Author: Chris Gabriel & Julien Petit
Mississippi Supreme Court Holds Blanket Waiver Of Subrogation Precludes Subrogation For Damages Paid In Respect Of “Non-Work” Property
In an issue of first impression certified by the U.S. Fifth Circuit Court of Appeals, the Mississippi Supreme Court held that a waiver of subrogation in a contract prevents an insurer from recovering for payments made for damage to work beyond the scope of a contractor’s work. Liberty Mut. Fire Ins. Co. v. Fowlkes Plumbing, L.L.C., 290 So.3d 1257, 2020 Miss. LEXIS 44 (Miss. 2020).
A school district entered into a contract for work on an attendance center. During construction, a fire broke out which consumed the entire attendance center which the school district’s insurer paid to replace. The insurer filed a subrogation claim against three contractors involved in the work. The district court held that despite the waiver of subrogation, the insurer was permitted to proceed against the contractors as to “non-work” property damage, i.e., damage to work outside the scope of the contracts. The Fifth Circuit Court of Appeals permitted interlocutory appeal for the purpose of certifying to the Mississippi Supreme Court whether a waiver of subrogation prevents an insurer from subrogating to recover “non-work” property damage.
The American Institute of Architects Form A201-2007 includes two subparagraphs that have split courts across the country. The first subparagraph (11.3.7) is:
The Owner and Contractor waive all rights against ... each other and any of their subcontractors ... for damages caused by fire or other causes of loss to the extent covered by property insurance obtained pursuant to this Paragraph 11.3 or other property insurance applicable to the Work, except such rights as they have to proceeds of such insurance held by the Owner as fiduciary.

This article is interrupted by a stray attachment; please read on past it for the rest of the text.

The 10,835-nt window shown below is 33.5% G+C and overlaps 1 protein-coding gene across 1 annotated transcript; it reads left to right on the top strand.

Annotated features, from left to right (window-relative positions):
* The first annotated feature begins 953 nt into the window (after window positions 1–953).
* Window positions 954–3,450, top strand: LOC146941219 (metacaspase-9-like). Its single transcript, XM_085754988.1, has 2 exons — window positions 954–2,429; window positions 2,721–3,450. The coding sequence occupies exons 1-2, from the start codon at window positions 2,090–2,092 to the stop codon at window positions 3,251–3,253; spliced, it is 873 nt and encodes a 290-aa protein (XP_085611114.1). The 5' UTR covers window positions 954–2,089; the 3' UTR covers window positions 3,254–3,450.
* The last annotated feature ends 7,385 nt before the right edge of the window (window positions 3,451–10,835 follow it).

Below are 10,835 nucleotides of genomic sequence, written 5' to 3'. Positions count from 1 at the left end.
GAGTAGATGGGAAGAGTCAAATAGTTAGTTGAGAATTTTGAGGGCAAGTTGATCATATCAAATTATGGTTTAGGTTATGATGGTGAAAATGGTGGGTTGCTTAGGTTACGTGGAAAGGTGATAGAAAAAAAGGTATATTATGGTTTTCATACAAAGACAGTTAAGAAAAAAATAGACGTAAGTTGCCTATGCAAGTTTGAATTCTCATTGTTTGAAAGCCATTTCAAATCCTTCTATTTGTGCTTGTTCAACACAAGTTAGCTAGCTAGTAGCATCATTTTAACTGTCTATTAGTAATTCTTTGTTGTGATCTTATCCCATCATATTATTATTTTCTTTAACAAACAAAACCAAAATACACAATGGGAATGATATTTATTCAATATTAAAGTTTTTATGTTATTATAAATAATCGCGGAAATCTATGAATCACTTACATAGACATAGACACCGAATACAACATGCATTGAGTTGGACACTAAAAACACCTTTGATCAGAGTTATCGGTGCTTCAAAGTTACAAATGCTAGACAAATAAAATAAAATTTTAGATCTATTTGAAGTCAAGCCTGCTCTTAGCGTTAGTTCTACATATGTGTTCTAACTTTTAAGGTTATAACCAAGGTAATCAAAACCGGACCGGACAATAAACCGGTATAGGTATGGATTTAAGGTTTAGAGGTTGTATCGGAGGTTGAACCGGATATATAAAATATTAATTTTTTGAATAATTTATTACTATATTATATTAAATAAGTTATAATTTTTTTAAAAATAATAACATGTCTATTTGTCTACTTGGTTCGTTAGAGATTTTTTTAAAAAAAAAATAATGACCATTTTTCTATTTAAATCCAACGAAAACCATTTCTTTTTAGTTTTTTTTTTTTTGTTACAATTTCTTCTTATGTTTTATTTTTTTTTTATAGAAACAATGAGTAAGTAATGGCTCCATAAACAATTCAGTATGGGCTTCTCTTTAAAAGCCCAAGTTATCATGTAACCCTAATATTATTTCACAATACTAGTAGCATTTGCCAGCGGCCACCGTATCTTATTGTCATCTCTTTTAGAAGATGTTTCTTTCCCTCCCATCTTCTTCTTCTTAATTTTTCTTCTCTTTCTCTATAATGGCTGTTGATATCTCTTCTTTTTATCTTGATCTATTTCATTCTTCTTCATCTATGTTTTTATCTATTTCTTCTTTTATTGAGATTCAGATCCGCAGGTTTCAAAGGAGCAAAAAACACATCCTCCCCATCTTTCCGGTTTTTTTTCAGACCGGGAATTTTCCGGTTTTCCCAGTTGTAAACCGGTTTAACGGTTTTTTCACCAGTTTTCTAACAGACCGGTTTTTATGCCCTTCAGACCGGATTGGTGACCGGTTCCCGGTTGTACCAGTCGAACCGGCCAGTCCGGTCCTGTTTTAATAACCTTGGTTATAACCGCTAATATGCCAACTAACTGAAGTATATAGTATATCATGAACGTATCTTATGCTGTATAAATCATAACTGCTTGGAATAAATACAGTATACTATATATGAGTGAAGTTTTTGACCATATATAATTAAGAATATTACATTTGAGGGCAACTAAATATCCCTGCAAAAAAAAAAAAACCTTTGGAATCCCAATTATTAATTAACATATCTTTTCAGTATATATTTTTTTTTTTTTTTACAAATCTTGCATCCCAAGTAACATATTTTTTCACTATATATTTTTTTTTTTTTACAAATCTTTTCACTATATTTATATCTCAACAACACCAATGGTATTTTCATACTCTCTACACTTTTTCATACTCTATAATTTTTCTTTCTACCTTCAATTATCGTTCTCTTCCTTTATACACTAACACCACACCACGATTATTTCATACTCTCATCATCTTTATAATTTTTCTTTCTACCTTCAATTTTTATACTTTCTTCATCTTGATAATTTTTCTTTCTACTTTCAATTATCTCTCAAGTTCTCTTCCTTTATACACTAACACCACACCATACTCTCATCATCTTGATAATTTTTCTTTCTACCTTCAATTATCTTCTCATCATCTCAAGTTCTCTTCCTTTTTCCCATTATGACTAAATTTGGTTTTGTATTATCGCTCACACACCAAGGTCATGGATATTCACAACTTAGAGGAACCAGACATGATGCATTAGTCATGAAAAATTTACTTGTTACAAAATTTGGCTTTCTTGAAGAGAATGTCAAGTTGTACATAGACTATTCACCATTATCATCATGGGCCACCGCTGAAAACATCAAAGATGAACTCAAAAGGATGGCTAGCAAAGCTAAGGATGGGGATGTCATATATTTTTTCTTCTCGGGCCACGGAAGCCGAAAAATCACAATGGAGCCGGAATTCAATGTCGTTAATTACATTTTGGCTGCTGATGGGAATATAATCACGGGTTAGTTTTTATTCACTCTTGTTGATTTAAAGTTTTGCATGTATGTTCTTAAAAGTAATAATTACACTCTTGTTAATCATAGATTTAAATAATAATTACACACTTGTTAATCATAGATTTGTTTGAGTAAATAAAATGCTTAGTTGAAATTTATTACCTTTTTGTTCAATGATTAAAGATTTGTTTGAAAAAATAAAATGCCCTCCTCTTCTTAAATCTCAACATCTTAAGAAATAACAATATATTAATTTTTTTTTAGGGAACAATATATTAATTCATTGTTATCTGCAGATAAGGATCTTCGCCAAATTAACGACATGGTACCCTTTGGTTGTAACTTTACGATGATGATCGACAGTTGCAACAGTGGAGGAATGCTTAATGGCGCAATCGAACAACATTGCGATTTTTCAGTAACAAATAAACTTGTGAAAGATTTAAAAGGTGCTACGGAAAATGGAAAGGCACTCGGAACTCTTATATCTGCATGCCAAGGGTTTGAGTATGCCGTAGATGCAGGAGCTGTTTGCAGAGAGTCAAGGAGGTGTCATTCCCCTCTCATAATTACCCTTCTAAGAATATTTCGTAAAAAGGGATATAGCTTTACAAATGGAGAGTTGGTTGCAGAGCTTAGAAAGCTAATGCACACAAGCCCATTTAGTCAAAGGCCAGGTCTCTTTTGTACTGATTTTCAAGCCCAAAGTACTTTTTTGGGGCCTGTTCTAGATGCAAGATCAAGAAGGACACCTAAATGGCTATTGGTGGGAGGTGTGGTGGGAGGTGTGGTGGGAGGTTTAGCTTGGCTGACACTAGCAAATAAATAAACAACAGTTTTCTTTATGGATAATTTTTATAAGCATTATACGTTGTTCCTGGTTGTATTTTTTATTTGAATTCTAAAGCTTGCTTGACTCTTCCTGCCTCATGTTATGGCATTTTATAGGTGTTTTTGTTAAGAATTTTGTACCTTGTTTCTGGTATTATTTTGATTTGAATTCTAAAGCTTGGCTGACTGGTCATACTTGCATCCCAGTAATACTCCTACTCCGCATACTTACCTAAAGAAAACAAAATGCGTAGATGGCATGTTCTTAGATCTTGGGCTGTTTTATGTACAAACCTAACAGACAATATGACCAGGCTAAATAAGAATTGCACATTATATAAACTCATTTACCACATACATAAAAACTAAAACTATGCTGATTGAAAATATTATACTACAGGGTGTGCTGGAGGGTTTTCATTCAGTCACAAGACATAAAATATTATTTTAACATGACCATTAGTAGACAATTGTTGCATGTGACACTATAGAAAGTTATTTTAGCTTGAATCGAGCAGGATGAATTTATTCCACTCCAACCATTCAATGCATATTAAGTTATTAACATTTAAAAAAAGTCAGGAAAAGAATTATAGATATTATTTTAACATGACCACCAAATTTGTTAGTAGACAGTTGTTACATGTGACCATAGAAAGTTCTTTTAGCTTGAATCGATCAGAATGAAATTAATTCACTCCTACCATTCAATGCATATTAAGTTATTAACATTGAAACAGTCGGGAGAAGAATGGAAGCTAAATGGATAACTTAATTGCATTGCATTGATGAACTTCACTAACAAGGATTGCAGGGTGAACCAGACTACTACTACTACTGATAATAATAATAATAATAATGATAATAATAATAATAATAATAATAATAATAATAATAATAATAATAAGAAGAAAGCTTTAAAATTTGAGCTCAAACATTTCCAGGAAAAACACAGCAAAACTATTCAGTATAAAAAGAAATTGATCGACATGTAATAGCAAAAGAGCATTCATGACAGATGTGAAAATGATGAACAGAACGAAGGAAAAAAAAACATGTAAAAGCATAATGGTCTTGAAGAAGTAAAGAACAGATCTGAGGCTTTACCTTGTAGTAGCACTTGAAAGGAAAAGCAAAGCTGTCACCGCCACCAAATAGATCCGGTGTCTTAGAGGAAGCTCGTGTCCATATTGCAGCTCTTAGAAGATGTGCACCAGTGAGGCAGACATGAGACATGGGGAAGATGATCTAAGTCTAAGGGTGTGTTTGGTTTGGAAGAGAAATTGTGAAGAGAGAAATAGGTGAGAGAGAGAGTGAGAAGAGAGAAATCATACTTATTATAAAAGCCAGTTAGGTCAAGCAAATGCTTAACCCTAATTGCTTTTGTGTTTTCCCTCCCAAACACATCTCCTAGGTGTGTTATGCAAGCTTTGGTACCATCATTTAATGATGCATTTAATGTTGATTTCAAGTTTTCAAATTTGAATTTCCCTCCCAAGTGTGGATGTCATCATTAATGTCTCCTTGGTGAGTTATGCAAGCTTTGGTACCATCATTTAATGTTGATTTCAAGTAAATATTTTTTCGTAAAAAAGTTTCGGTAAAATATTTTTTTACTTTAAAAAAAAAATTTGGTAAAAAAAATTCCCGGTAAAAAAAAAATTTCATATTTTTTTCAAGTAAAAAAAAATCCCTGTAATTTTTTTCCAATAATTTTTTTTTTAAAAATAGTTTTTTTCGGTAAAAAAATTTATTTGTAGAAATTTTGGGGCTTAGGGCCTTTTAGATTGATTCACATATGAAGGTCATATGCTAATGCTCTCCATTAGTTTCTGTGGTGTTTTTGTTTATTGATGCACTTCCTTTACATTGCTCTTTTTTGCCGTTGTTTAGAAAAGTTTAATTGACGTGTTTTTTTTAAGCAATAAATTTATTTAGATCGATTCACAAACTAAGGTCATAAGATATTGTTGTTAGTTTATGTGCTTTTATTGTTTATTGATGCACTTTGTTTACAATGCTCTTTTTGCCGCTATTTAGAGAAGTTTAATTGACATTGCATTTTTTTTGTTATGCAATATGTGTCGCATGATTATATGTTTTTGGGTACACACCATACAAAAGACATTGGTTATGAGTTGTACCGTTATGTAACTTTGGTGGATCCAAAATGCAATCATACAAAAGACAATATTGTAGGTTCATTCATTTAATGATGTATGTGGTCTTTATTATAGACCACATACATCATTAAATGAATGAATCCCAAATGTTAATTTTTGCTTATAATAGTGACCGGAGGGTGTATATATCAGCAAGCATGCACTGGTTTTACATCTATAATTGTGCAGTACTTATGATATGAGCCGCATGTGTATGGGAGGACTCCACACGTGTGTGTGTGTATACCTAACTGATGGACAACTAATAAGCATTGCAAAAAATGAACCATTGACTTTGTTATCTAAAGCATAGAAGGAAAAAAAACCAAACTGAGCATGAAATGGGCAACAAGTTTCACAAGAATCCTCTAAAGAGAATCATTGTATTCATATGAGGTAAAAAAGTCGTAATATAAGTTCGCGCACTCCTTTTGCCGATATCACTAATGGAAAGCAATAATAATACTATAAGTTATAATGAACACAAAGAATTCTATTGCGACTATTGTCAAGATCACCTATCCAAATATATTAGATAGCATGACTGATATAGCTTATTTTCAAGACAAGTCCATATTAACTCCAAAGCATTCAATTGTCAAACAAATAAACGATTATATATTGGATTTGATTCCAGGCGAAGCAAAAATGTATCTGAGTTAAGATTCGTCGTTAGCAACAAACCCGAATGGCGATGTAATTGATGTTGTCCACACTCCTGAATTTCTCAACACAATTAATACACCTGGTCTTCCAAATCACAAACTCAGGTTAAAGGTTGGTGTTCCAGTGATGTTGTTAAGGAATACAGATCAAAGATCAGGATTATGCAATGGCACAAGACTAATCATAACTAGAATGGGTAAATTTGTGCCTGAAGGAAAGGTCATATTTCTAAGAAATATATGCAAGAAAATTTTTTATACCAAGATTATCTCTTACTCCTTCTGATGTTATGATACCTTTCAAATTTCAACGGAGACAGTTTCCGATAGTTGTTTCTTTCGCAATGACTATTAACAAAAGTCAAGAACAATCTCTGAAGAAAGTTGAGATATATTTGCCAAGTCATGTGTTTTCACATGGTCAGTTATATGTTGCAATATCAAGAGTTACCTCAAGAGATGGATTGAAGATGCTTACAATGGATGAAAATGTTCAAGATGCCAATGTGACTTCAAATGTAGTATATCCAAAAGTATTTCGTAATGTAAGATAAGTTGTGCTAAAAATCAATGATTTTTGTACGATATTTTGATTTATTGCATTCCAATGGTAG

The second subparagraph (11.3.5) is:
If during the Project construction period the Owner insures properties, real or personal or both, at or adjacent to the site by property insurance under policies separate from those insuring the Project,... the Owner shall waive all rights in accordance with the terms of Subparagraph 11.3.7 for damages caused by fire or other causes of loss covered by this separate property insurance.
Two approaches have emerged regarding the construction of these paragraphs. The majority approach holds that whether subrogation is waived depends on the source of the insurance proceeds. If the proceeds are paid by a policy issued pursuant to the work contract, then damage to both work and non-work property are covered by the waiver. The minority approach considers the type of property damage and holds that subrogation is waived only as to damage to work property and permits insurers to proceed regarding non-work damage. The Mississippi Supreme Court held that there is no ambiguity in the subject paragraphs and joined the majority of courts in holding that the waiver serves as a “blanket waiver” of subrogation for property damage to the extent it is covered by insurance. According to the Supreme Court, the phrase “to the extent the property is covered by insurance” means that any damage paid for by insurance proceeds is covered, and the phrase “applicable to the work” only means insurance that insures the work.
Author: Scott Ellzey
Eighth Circuit Holds Alienated Premises Endorsement Does Not Reinstate Coverage
The U.S. Eighth Circuit Court of Appeals affirmed an Arkansas federal court grant of summary judgment that there was no coverage for a breach of an asset purchase agreement based on an indemnity provision in the agreement and that an alienated premises endorsement did not reinstate coverage. Murphy Oil Corp. v. Liberty Mutual Fire Ins. Co., No. 19-1140, 2020 U.S. App. LEXIS 12694 (8th Cir. Apr. 21, 2020).